This was his year of diminishment. Less was all there was. Even where there were people left there wasn't any of the commerce people needed to make good. He bought his cereal in the same place he bought his beer and the two choices were flakes with sugar, flakes without. There was hardly anything fresh on the shelves anywhere. At best a bowl of apples next to the cash register, a couple bananas under the cigarettes, beside the lotto tickets.
He didn't believe in luck but he believed in bananas.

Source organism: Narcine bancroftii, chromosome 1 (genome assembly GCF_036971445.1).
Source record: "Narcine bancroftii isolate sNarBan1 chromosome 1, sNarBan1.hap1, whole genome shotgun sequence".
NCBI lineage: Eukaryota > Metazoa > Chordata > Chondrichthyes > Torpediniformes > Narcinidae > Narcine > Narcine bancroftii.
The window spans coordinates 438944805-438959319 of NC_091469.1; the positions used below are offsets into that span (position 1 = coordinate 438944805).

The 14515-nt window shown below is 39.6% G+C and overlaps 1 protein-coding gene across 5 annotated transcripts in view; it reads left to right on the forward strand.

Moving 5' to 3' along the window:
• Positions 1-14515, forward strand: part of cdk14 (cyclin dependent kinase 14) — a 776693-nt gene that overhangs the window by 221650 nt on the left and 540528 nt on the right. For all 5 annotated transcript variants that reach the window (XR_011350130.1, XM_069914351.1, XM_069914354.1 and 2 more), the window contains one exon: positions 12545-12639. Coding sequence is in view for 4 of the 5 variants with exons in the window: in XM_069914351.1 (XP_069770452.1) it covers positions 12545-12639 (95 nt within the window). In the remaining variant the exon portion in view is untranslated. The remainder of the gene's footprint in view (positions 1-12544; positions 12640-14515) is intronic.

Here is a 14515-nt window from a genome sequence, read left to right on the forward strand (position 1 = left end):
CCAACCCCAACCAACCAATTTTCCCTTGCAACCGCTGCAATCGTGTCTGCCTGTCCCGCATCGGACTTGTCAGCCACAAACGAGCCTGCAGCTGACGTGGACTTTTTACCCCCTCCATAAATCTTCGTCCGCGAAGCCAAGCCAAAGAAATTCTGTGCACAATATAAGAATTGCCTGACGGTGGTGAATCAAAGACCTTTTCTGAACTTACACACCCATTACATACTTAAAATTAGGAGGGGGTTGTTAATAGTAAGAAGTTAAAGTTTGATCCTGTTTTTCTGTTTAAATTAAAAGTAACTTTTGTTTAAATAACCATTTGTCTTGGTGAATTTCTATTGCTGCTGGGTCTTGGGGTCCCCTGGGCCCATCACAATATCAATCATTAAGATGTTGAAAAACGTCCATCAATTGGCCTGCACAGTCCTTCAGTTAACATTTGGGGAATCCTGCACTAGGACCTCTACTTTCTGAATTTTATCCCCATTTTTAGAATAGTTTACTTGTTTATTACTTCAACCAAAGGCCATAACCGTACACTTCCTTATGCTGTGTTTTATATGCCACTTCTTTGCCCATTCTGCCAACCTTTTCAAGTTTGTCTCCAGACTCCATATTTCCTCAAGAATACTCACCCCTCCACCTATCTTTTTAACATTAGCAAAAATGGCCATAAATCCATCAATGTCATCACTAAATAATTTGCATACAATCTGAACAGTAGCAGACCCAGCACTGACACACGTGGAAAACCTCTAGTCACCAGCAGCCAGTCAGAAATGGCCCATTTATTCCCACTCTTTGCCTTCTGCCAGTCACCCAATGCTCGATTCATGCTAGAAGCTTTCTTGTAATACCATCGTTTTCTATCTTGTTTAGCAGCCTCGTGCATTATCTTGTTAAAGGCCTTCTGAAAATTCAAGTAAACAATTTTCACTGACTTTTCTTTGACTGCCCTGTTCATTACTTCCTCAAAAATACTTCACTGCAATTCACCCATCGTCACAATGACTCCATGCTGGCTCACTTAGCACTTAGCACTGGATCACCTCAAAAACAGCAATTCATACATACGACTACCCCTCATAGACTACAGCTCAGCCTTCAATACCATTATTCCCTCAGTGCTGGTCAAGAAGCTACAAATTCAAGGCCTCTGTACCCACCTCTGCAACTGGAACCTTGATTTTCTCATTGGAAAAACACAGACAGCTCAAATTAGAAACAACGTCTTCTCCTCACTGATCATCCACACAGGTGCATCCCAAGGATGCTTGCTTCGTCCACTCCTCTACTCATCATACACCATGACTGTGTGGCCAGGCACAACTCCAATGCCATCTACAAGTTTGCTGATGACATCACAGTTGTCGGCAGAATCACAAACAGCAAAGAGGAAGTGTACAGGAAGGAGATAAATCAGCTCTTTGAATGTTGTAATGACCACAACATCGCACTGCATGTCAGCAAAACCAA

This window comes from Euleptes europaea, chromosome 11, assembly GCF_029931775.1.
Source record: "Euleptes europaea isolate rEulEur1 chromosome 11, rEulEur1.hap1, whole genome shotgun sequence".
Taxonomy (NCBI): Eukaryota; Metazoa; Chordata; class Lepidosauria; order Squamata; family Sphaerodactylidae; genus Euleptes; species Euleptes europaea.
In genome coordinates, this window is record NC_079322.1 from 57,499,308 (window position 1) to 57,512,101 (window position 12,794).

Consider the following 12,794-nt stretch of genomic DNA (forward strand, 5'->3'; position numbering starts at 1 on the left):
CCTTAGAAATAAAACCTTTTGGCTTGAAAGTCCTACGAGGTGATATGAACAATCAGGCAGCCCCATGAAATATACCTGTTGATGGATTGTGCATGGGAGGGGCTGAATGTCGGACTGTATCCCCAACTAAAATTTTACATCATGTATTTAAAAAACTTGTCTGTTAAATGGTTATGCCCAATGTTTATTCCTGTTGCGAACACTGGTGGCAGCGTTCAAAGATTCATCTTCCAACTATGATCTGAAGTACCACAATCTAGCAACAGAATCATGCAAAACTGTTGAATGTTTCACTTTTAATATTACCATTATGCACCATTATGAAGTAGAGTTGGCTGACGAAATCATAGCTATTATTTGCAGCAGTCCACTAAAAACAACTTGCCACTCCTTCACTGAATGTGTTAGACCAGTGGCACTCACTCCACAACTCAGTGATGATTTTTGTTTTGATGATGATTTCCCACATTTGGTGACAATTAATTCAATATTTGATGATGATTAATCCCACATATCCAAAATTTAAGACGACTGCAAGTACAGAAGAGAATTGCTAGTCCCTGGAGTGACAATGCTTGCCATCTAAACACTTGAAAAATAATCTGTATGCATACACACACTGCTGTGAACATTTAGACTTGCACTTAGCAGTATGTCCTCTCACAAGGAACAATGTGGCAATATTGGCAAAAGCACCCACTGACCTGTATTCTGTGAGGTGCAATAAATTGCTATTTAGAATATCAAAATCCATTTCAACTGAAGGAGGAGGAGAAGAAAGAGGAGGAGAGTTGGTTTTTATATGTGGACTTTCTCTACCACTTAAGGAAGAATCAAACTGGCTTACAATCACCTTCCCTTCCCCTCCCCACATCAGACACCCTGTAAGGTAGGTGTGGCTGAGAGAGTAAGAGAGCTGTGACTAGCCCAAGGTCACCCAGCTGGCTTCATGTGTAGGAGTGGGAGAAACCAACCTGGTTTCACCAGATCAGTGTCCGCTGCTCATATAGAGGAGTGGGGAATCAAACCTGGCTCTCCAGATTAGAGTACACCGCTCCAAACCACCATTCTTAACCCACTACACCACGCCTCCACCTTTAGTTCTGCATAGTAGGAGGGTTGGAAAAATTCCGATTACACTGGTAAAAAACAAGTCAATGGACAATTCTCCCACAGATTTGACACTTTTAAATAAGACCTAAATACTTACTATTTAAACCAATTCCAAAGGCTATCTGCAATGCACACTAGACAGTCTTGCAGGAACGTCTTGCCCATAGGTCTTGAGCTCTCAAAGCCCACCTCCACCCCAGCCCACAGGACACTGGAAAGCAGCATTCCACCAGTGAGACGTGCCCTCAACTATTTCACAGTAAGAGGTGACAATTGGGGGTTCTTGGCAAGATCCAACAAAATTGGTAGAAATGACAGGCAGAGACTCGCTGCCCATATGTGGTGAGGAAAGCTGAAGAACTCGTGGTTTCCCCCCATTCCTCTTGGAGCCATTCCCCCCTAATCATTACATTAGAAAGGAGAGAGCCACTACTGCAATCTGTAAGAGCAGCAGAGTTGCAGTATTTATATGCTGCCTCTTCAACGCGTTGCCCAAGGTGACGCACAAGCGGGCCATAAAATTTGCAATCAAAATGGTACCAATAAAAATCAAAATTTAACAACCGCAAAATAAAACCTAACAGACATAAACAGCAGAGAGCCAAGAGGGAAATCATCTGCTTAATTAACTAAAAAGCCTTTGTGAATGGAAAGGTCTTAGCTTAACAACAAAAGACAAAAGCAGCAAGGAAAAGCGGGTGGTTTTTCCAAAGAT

A new twelve-pound sledgehammer was forty dollars, replacement handles fourteen. A pipe cutter cost twenty dollars, tinner snips thirteen. A heavy cable cutter might run one hundred ninety. He could make any purchase worth it but he had to be sure. He was never sure. The locking toolbox for the truck had cost three hundred dollars but his tools were safer there than in his apartment. His truck became his most necessary possession: an all-new chassis the better year he'd made the purchase, a multidisplacement V-8 under the hood. Live axles for maximum longevity and durability. Inboard dash navigation, maps swinging with the sweep of overhead satellites. An anxiety of attractive credit terms, secured with a down payment of wages earned and a loan guaranteed by the promise of more paychecks which had not come.